Maybe a tattoo is a signal that a person is wild, impulsive, and likes risk.? I suppose those are traits I once would have sought in a woman, although they certainly wouldn’t be at the top of my list now!

Blog readers – tell me what I am missing.? Is there a reason I should want a tattoo, or want my wife to have a tattoo?


I have 4 small tattoos each representing something different to me. They are unique and personal. Expressions. Memories. Even desires. Everyone has a body, tattoos are a way I make mine unique.


Tattoos have baffled me also. They are a luxury item, so it shows we as a society are that much richer. I live in a ski town where a lot of locals dont have a ton of expendable income (these are workers employeed at the mountains and some fo the waiting jobs). Many (I would guess most) have some sort of tat however most them will cry all day about how little money they have. Thats the thing that always gets me about tattoos and smoking, many times its not the richest among us that expend the money on these luxury items.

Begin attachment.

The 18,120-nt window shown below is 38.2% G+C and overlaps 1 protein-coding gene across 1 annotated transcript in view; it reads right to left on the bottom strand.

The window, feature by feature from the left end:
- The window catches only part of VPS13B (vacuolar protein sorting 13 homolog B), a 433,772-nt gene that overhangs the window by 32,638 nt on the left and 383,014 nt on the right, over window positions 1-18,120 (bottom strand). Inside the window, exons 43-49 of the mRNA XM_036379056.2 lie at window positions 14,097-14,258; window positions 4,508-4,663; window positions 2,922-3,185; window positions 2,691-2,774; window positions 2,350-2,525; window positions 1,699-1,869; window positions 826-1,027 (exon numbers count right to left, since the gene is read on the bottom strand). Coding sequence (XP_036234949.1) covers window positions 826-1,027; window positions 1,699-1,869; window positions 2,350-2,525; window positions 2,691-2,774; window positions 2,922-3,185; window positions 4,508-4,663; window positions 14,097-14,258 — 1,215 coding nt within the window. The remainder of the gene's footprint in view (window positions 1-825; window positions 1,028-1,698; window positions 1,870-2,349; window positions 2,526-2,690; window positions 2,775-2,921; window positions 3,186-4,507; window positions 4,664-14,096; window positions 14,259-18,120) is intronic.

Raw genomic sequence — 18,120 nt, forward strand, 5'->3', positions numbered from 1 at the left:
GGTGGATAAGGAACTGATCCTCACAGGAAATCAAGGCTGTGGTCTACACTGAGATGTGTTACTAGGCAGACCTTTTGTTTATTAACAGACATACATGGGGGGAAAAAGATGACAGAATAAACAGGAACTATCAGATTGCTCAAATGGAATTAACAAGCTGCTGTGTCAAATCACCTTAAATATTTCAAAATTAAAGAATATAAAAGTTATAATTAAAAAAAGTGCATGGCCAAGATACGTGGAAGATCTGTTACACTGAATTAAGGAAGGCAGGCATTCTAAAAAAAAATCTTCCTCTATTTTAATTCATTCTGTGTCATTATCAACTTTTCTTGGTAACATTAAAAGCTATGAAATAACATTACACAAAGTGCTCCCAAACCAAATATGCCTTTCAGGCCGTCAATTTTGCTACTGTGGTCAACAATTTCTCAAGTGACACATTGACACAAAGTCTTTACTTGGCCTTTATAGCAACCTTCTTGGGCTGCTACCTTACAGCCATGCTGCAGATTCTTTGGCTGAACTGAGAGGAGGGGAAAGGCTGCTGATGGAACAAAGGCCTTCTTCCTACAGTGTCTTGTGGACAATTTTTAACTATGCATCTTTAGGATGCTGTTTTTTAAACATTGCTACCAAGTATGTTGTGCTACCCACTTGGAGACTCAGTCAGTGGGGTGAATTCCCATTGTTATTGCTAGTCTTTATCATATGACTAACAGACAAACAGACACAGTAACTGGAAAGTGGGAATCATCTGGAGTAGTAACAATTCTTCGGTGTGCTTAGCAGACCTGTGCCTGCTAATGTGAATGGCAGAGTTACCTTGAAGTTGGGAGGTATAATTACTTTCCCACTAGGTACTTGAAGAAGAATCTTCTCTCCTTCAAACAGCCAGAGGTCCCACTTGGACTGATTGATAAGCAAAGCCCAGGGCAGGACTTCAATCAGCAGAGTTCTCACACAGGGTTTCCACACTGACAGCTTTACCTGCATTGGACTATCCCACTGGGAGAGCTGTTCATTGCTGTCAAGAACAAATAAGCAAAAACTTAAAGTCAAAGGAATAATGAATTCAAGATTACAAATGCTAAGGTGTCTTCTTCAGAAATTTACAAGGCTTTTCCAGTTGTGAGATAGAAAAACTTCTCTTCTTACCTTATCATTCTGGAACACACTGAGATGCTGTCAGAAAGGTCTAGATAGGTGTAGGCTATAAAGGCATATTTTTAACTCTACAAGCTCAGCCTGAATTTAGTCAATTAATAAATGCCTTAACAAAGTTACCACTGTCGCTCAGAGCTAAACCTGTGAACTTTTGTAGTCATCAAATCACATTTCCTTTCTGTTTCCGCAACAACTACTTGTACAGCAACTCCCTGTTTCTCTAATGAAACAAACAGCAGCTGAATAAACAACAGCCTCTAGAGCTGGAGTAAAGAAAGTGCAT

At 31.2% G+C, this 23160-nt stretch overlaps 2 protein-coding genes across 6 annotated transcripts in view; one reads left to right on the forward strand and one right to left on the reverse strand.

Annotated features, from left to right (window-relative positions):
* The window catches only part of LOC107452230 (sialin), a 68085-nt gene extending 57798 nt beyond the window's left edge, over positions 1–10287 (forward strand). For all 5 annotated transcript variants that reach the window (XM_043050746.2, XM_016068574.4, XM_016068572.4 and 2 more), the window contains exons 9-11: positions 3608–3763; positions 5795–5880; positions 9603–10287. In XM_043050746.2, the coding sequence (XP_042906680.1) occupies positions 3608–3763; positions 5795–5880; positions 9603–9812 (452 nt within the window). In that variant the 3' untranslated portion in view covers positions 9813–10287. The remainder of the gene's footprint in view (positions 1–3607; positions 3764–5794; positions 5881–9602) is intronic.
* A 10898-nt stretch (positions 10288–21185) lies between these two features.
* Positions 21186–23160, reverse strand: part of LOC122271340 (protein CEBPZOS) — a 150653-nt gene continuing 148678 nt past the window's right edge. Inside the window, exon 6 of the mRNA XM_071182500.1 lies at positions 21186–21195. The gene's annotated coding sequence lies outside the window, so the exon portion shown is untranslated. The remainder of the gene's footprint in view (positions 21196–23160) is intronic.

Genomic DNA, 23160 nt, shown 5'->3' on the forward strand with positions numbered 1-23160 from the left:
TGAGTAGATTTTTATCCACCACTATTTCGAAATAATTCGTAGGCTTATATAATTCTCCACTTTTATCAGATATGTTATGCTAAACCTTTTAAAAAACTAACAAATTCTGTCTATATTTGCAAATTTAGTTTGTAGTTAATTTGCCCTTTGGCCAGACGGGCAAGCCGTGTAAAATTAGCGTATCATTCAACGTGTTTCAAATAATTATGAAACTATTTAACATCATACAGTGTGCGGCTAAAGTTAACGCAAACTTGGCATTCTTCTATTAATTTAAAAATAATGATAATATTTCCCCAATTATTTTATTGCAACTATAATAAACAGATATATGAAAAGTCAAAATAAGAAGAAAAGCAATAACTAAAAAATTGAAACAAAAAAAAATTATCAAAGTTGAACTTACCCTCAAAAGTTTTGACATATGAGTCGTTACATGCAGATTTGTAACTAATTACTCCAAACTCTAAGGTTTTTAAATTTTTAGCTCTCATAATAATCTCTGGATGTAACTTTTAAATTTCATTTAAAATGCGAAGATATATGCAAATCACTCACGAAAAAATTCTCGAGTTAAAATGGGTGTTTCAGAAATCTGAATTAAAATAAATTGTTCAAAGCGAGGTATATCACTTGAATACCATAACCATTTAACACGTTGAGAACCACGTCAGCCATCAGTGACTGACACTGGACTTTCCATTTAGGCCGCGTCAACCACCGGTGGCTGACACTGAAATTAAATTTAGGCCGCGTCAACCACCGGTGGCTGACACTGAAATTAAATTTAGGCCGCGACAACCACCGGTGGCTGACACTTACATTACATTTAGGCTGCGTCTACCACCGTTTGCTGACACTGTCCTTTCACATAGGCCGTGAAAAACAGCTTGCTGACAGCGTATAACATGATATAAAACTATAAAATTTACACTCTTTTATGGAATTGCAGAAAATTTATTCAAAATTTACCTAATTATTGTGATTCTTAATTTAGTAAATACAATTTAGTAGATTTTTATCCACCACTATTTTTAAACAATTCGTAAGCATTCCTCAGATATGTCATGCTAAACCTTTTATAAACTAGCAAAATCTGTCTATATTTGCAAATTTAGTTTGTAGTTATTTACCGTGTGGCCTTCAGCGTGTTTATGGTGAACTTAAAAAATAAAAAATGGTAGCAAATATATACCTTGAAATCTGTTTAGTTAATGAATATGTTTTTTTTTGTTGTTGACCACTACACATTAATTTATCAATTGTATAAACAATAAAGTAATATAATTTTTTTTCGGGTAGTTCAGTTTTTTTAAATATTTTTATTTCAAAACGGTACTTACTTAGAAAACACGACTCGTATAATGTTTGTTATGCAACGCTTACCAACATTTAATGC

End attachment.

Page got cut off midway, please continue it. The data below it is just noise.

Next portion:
I thought about it for three years before I got my tattoo. I chose someplace not visible in the workplace, and I chose a lotus, to symbolize my eventual path to enlightenment, as a visual reminder to be mindful every day, and to practice compassion. I did mine all in black, because colors can fade over time. I also got it done in NOLA, at Electric Ladyland, and it didn't hurt that much. I did a lot of research before I did it, knew the risks, the pain factor as determined by location, etc.

I think a lot of people think of them as accessories now. But personally, I find many to be beautiful to look at, like a woman at my gym with a bracelet of lilacs, or my own lotus. I couldn't have done it if the image didn't mean something to me, because it is permanent.